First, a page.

Taxes: When your investment adviser tells you how much money you’ve made for the year by investing with him, he’s probably talking about pre-tax gains. But here’s the thing. You never get to pocket pre-tax gains. You pocket after-tax gains. That means you need to know how the tax system will treat the investments you make. And you need to anticipate what future developments in the tax code will be.
Inflation: This is the ultimate killer. If your investment gains don’t outpace inflation, you’re actually losing money in the long term as the value of your money gets eaten away.
Tip #2: Reduce Your Costs
Now that you know the costs that can tear into your portfolio, you need to find ways to reduce them. Here are five things you can do:
Invest in the lowest cost mutual and index funds available. This seems like a no-brainer. But many investors overlook it. Tiny fractions of a percent can make a big difference over the years.
Pay Attention To Changing Costs.
Just because you invested in a low-cost fund to start, doesn’t mean the costs stay low. New products and competitors may have been introduced, and your fees may have increased. The price of Wall Street’s freedom is your undying vigilance.
Pay Capital Gains Not Income Taxes On Investments.
An actively investing fund or a brokerage account with frequent sales generate a lot of high taxes on gains. You can reduce the cost of taxes by going with a passive fund that makes long-term investments. These pay lower capital gains taxes, instead of ordinary income taxes. But beware: there are some on Capitol Hill who would like to eliminate this benefit.
Invest Through A Retirement Account.
If you are saving for retirement, make sure that you are using an account that has legal tax advantages that allow you to avoid taxes now or in the future. This is a huge advantage. Most big employers will offer these accounts to you.
Buy Inflation Protected Treasuries.
There are lots of opinions about how to reduce your exposure to inflation. Some people will tell you to buy gold, which tends to go up when the value of money goes down. This isn’t practical for most investors. A far easier way is to put part of your portfolio into TIPS—short for Treasury Inflation Protected Securities. This won’t protect you if the government of the United States collapses or repudiates its debt. But if that happens you’ll have a lot more to worry about than the effect of inflation on your portfolio.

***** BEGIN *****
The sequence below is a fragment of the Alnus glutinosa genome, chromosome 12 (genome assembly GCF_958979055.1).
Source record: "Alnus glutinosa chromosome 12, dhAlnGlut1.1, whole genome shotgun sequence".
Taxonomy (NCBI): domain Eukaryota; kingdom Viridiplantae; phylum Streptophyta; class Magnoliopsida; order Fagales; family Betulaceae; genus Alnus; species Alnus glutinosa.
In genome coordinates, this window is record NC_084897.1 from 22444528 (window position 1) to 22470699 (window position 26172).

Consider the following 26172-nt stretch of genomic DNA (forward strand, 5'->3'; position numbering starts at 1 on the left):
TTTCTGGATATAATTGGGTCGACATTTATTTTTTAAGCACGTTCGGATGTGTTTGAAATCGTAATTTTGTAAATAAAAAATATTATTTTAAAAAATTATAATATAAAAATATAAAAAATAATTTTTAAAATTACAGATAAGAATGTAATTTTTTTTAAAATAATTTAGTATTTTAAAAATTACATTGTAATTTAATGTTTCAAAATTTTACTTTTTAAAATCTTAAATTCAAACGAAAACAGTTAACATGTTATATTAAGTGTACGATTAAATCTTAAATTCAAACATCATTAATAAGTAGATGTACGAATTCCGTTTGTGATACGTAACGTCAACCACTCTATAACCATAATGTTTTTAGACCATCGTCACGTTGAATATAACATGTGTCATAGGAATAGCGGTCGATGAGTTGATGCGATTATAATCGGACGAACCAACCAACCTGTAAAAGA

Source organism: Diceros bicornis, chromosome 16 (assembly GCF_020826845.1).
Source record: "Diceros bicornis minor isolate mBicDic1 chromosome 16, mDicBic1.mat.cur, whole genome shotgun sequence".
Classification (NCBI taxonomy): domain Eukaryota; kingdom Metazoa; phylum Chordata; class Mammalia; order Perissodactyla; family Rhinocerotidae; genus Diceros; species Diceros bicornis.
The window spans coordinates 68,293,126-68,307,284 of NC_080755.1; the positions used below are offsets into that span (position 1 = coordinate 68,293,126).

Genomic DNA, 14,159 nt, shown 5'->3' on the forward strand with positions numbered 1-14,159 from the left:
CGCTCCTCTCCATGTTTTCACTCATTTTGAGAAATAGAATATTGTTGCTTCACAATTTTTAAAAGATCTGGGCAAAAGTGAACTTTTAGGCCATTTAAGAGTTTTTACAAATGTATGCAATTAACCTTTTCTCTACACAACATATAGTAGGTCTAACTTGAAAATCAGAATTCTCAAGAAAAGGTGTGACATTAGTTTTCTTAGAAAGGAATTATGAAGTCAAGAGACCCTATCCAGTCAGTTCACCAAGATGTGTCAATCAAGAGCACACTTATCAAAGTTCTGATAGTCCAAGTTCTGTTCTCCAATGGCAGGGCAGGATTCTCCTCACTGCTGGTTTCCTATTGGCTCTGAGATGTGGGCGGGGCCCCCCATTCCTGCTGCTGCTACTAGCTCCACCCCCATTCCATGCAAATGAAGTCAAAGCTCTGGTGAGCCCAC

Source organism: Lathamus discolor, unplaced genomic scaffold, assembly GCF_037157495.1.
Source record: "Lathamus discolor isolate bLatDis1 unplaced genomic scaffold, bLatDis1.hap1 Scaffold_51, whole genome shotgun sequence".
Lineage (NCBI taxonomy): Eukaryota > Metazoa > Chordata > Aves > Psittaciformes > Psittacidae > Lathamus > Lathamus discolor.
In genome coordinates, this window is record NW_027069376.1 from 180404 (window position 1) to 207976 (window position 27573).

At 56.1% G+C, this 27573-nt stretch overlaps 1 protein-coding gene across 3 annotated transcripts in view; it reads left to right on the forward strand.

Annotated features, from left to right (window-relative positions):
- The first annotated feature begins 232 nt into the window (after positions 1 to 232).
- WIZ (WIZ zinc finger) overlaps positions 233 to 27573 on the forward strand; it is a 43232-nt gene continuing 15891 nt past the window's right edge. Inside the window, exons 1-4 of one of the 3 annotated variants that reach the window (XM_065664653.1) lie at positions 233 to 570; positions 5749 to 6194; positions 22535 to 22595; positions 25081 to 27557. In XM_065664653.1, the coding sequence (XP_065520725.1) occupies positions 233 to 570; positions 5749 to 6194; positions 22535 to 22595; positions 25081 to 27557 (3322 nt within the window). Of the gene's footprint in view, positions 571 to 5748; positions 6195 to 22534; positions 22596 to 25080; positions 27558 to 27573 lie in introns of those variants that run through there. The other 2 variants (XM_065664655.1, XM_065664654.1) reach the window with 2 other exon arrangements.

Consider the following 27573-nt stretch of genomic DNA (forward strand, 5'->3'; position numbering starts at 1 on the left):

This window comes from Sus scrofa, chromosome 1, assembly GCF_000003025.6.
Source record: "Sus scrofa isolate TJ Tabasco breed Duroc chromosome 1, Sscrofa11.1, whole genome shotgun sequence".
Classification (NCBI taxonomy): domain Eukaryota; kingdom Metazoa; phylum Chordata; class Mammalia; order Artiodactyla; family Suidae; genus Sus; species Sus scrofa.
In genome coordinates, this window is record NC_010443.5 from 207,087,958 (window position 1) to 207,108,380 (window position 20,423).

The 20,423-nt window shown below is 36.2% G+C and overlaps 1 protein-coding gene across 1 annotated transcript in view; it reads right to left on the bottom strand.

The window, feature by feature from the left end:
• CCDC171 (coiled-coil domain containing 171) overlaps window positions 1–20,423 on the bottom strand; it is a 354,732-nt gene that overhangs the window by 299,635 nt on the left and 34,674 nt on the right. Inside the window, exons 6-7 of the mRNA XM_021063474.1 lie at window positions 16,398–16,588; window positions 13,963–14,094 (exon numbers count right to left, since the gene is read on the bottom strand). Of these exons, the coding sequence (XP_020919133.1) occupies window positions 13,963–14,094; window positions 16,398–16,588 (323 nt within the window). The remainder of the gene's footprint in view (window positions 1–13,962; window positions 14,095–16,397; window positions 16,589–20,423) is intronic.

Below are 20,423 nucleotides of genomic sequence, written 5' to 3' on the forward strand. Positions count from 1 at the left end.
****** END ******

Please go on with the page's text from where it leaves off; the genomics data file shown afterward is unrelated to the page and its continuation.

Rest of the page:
Tip #3: Expose Yourself To Upside Surprises
One thing we’ve learned is that the markets are unpredictable. Even studies that show gains in the broad market through history cannot tell us for certain what will happen in the future. In fact, there’s a lot of recent evidence that we’re underestimating the uncertainty of the future.
That’s a problem for investors because you cannot invest in the past. You can only invest now for gains you hope to make in the future. In short, you are always speculating on uncertain future events.
One way of handling the radical uncertainty of the future is to create upside exposure to really uncertain events. This means that you have to be willing to put some money down on one number on the roulette wheel. Don’t be a fool and make a huge bet and don’t do it completely randomly.
Here’s what you should do. Find an event that looks really unlikely in the future. Something everyone you ask tells you is almost certain not to happen. Make a small investment in that event happening. But be sure that the odds are against you.